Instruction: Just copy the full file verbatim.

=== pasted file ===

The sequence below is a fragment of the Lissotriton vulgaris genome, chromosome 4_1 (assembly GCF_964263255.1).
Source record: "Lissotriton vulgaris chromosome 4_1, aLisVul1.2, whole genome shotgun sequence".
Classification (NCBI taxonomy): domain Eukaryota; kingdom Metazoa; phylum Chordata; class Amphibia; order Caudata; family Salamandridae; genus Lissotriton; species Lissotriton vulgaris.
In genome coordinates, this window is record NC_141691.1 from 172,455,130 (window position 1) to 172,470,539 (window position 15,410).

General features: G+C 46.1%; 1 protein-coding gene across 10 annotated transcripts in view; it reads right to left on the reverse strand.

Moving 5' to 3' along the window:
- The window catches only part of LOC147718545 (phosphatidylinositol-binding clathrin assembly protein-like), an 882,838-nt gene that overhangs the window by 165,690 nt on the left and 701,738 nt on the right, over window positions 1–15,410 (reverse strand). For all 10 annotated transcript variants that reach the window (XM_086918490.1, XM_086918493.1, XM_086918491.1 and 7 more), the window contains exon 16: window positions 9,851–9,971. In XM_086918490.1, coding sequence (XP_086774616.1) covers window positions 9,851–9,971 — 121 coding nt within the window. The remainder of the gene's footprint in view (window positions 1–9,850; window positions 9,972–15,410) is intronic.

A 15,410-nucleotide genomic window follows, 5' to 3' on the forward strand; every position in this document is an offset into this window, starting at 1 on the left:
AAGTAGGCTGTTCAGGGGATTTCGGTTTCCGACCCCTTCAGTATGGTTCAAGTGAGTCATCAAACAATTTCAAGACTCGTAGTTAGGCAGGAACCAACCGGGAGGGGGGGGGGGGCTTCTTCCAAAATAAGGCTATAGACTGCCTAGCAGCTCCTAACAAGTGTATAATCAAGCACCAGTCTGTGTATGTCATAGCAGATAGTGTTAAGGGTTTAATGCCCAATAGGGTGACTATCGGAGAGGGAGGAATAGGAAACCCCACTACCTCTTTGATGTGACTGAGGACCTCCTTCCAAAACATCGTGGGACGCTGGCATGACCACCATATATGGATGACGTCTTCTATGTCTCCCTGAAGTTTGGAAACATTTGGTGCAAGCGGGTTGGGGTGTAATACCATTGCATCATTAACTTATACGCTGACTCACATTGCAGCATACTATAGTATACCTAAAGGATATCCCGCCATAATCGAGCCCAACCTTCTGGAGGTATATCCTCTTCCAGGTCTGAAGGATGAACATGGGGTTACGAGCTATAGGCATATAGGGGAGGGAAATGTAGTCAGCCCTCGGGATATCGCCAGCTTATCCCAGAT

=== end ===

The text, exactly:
The sequence below is a fragment of the Lissotriton vulgaris genome, chromosome 4_1 (assembly GCF_964263255.1).
Source record: "Lissotriton vulgaris chromosome 4_1, aLisVul1.2, whole genome shotgun sequence".
Classification (NCBI taxonomy): domain Eukaryota; kingdom Metazoa; phylum Chordata; class Amphibia; order Caudata; family Salamandridae; genus Lissotriton; species Lissotriton vulgaris.
In genome coordinates, this window is record NC_141691.1 from 172,455,130 (window position 1) to 172,470,539 (window position 15,410).

General features: G+C 46.1%; 1 protein-coding gene across 10 annotated transcripts in view; it reads right to left on the reverse strand.

Moving 5' to 3' along the window:
- The window catches only part of LOC147718545 (phosphatidylinositol-binding clathrin assembly protein-like), an 882,838-nt gene that overhangs the window by 165,690 nt on the left and 701,738 nt on the right, over window positions 1–15,410 (reverse strand). For all 10 annotated transcript variants that reach the window (XM_086918490.1, XM_086918493.1, XM_086918491.1 and 7 more), the window contains exon 16: window positions 9,851–9,971. In XM_086918490.1, coding sequence (XP_086774616.1) covers window positions 9,851–9,971 — 121 coding nt within the window. The remainder of the gene's footprint in view (window positions 1–9,850; window positions 9,972–15,410) is intronic.

A 15,410-nucleotide genomic window follows, 5' to 3' on the forward strand; every position in this document is an offset into this window, starting at 1 on the left:
AAGTAGGCTGTTCAGGGGATTTCGGTTTCCGACCCCTTCAGTATGGTTCAAGTGAGTCATCAAACAATTTCAAGACTCGTAGTTAGGCAGGAACCAACCGGGAGGGGGGGGGGGGCTTCTTCCAAAATAAGGCTATAGACTGCCTAGCAGCTCCTAACAAGTGTATAATCAAGCACCAGTCTGTGTATGTCATAGCAGATAGTGTTAAGGGTTTAATGCCCAATAGGGTGACTATCGGAGAGGGAGGAATAGGAAACCCCACTACCTCTTTGATGTGACTGAGGACCTCCTTCCAAAACATCGTGGGACGCTGGCATGACCACCATATATGGATGACGTCTTCTATGTCTCCCTGAAGTTTGGAAACATTTGGTGCAAGCGGGTTGGGGTGTAATACCATTGCATCATTAACTTATACGCTGACTCACATTGCAGCATACTATAGTATACCTAAAGGATATCCCGCCATAATCGAGCCCAACCTTCTGGAGGTATATCCTCTTCCAGGTCTGAAGGATGAACATGGGGTTACGAGCTATAGGCATATAGGGGAGGGAAATGTAGTCAGCCCTCGGGATATCGCCAGCTTATCCCAGAT